I've been thinking a lot about this because I have had to leave behind lots of gardens in the past and while I'm sometimes sad I won't get to see them mature I am always looking forward to the next garden.

My current garden at my rental is one I hope to have for a number of years and I worry that something might happen and I may be forced to move out. I also worry because my town is converting from septic to sewers so I know at some point they will have to remove the septic tank and connect pipes from the street to the yard which will cut through a huge chunk of gardens. I worry about these things for a bit and then just think "Well then I'll just start over."

love the post and comments.

i'm at a beginning stage (5th growing season), and after much destruction of junk trees, etc. - i'm settling in to watch it "mature" (very long process with bareroot plugs - sigh).

whether the death of a plant is intentional or not, i've finally learned to accept the loss as an opportunity, even when it is brought on by squirrels.

Maybe I'm not a gardener after all. I'm hanging onto the Apricot tree despite the fact that I'm the only one in the family who eats the fruit, it's disease-prone, the roots are invading the irrigation & drainage systems ... and mentally I've replaced it with a dozen other fruit trees. It's a pretty tree otherwise, & some lovely shade-loving perennials enjoy life beneath its branches. Removing it would make that climbing Joseph's Coat rose & Jackmanii clematis flourish in the newly-revealed sun. Yet, I can't do it. Instead I cram more and more of the things I could put there into every other corner of my yard.

I do like to makeover other parts of the yard. The small area in front of the big picture window has been re-designed 10 times in as many years. But still the apricot stays ...

Anne, our 30 year old sun is also moving into a new apartment, I asked the exact same question. This is only my 3rd year of gardening (HE is the one that suggested that I start) and sadly last year his best friend from High School was killed in an auto accident and we lost my brother-in-law to cancer, don't know how I would have gotten thru the 2 deaths without my garden. I am headed to Prides Crossing, Massachusetts for his Graduation of his Master's Degree in Special Education in 2 weeks and will then be heading to Wethersfield Seed Gardens to supply his new deck and kitchen window sill with Heirloom Plants.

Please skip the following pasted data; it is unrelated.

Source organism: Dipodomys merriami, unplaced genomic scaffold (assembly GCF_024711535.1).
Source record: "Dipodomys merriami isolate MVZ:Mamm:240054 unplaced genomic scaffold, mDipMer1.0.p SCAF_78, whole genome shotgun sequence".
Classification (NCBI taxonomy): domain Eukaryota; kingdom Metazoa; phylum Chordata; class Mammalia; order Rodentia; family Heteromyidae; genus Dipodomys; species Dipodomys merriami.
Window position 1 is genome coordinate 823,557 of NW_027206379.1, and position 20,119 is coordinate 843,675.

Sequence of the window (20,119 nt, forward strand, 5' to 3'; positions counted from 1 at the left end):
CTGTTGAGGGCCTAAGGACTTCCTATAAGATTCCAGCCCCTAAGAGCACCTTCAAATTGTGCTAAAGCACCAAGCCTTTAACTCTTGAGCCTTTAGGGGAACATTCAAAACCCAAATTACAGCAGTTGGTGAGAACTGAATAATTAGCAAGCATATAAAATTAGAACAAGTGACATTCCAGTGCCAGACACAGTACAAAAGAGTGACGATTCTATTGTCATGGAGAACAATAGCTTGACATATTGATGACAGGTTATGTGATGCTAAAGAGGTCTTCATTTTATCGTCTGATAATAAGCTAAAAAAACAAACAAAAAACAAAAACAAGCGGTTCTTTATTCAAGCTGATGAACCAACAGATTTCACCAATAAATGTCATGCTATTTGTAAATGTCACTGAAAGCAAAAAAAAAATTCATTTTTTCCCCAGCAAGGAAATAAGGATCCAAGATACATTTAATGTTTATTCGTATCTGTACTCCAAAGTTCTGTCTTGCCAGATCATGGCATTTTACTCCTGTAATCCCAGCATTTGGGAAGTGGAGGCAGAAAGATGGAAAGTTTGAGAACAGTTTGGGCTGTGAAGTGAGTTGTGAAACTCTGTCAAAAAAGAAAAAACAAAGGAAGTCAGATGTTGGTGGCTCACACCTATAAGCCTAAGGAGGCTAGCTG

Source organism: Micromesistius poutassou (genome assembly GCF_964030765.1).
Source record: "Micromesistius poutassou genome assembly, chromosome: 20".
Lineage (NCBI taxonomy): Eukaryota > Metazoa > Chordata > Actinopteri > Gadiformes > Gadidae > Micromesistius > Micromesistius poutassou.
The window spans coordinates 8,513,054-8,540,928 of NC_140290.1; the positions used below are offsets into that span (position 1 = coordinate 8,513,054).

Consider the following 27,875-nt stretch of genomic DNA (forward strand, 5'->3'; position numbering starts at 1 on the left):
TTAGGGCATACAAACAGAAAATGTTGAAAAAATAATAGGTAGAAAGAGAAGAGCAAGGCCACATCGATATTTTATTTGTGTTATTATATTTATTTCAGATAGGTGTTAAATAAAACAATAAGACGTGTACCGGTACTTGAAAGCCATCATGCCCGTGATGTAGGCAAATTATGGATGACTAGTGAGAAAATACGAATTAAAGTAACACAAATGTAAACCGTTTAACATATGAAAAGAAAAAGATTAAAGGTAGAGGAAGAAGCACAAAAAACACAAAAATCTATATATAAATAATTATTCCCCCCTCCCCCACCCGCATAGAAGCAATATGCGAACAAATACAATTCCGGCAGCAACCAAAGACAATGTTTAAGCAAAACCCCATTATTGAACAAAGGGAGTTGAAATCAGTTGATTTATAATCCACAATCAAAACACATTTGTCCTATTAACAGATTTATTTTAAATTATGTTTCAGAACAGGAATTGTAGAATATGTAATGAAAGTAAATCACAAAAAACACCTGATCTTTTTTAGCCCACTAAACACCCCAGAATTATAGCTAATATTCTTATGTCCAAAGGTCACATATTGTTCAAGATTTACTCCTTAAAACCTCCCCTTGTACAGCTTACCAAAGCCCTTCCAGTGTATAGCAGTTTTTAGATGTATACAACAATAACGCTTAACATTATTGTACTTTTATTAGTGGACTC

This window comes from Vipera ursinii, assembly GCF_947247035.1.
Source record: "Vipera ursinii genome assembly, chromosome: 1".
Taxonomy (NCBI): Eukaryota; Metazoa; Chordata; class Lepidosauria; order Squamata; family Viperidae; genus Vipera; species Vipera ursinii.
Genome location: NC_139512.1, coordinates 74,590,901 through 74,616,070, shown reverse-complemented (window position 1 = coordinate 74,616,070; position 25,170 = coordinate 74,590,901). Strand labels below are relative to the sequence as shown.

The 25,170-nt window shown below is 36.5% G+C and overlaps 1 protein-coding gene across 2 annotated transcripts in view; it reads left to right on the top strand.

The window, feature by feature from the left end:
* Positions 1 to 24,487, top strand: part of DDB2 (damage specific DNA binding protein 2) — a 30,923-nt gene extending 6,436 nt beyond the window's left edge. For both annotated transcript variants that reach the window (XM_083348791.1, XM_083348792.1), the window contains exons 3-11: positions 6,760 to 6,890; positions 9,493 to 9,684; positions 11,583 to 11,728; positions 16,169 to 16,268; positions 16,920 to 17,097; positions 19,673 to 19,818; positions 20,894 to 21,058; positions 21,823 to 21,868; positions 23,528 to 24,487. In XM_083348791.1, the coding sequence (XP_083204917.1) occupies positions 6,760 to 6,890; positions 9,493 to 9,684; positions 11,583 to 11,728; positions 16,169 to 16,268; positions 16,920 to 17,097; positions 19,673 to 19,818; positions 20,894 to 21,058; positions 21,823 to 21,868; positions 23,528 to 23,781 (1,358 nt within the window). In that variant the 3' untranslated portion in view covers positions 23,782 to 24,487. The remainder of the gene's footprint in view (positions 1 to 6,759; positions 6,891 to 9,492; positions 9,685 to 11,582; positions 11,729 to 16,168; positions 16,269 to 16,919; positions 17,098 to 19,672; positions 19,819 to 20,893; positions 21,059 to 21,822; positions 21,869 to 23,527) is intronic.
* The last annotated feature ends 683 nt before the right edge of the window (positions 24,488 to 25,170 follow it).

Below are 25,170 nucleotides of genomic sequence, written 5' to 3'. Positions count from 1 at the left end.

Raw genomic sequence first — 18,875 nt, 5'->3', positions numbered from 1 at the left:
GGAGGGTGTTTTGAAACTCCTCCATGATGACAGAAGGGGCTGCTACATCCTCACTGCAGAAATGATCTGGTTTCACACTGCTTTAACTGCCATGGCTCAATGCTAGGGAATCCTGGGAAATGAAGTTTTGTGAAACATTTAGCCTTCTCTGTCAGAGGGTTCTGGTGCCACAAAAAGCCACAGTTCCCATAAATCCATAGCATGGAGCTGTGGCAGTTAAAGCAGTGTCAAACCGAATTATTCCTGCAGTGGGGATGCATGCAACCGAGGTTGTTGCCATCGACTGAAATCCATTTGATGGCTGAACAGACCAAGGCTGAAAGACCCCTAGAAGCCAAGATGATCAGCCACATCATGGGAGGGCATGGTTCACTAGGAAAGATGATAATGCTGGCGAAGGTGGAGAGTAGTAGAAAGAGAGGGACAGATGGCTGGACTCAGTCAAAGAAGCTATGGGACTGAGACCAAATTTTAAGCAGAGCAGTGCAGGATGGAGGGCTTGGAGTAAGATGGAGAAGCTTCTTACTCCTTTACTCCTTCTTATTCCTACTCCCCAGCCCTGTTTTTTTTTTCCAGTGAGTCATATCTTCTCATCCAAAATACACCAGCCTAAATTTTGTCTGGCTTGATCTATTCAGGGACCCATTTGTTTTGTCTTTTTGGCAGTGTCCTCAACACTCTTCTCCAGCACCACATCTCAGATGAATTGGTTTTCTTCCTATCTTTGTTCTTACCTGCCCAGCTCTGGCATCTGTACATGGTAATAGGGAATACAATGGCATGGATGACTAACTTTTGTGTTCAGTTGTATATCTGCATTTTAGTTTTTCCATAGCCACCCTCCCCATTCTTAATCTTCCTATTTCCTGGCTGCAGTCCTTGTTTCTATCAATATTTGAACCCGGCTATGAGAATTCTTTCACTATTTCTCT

Good luck on the new bed. It really is necessary, by the looks of that fence.

Yes, a mature gardener does learn to be ruthless and take out plants that don't do well, or just aren't right for the space! Just one example: I ripped out Artemsia 'Valerie Finnis' once I realized it was a floppy, invasive mess. I was talking about new gardens just this morning with my partner; we plan to move when she gets her nursing degree next year.

I'm excited, yet know I will shed not a few tears over my garden that I've had for 17 years. I'm thinking I ought to start a list of "must-haves" for the new place. I know for certain I will be looking at the lot just as carefully the actual house!

I laugh at your New Dawn. She is the daintier daughter of the Good Doctor - Dr. Van Fleet. Now that is a rose that takes no prisoners.

Do gardeners want to put down deep roots, plant trees, and watch them ever so slowly become massive and still presences in the landscapes of their personalities?

Yes some of us do. Some of us never intend to leave our gardens again.

Do gardeners strive to take a slice of earth stuck in this noisy contemporary moment and make it timeless, to express some eternal mystery in the relationship between humanity and nature?

I have to do something with all these rocks, so yes some of us do.

A gardener can be ruthless and strive for more permanent good bone structure that will out last them, all in the same garden.

Glad to hear others see their "gardenocidal" tendencies as allowing new opportunities for the garden-it is what gave me the strength and stamina to take out a William Baffin rosebush!

I guess I fall in with Christopher C NC above.

The main reason I haven't moved from my too-big house is because of the garden. I cried each time I thought about leaving it, and the twit who approached me to buy my house didn't want a garden at all. It's not all about money for me.

My garden is my art/creation/sanctuary/escape. When no one understands or accepts me, my garden always does.

I want my garden to be there forever or at least until I die.

I accept change, but only when absolutely necessary for good reason. This is probably why I don't rearrange my furniture and also why I felt so guilty pulling out a dying rosemary a few days ago. :-)

Every gardener is different. I personally hate killing plants. I blame it on Roald Dahl's BFG. It has been years and years since I read that book, but I will never forget when he says that he can hear plants screaming when children pick their flowers.